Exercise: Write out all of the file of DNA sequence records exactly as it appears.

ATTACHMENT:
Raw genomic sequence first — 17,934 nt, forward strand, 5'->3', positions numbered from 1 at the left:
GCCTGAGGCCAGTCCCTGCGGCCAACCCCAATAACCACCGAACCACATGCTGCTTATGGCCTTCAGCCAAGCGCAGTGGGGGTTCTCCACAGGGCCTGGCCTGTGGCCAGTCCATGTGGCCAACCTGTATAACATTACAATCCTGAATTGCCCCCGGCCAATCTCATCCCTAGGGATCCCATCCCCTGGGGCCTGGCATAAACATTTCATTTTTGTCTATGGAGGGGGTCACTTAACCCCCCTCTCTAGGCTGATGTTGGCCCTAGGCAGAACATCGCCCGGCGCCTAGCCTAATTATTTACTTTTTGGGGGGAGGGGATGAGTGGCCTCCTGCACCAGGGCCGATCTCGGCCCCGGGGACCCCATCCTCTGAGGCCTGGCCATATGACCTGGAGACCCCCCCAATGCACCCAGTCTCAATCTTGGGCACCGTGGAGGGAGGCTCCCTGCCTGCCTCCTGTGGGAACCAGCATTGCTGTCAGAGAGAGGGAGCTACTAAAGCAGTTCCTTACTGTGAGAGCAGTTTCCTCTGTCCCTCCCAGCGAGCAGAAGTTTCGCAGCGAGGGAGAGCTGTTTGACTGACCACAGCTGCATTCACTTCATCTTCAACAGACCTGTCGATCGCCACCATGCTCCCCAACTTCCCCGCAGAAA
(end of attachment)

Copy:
Raw genomic sequence first — 17,934 nt, forward strand, 5'->3', positions numbered from 1 at the left:
GCCTGAGGCCAGTCCCTGCGGCCAACCCCAATAACCACCGAACCACATGCTGCTTATGGCCTTCAGCCAAGCGCAGTGGGGGTTCTCCACAGGGCCTGGCCTGTGGCCAGTCCATGTGGCCAACCTGTATAACATTACAATCCTGAATTGCCCCCGGCCAATCTCATCCCTAGGGATCCCATCCCCTGGGGCCTGGCATAAACATTTCATTTTTGTCTATGGAGGGGGTCACTTAACCCCCCTCTCTAGGCTGATGTTGGCCCTAGGCAGAACATCGCCCGGCGCCTAGCCTAATTATTTACTTTTTGGGGGGAGGGGATGAGTGGCCTCCTGCACCAGGGCCGATCTCGGCCCCGGGGACCCCATCCTCTGAGGCCTGGCCATATGACCTGGAGACCCCCCCAATGCACCCAGTCTCAATCTTGGGCACCGTGGAGGGAGGCTCCCTGCCTGCCTCCTGTGGGAACCAGCATTGCTGTCAGAGAGAGGGAGCTACTAAAGCAGTTCCTTACTGTGAGAGCAGTTTCCTCTGTCCCTCCCAGCGAGCAGAAGTTTCGCAGCGAGGGAGAGCTGTTTGACTGACCACAGCTGCATTCACTTCATCTTCAACAGACCTGTCGATCGCCACCATGCTCCCCAACTTCCCCGCAGAAA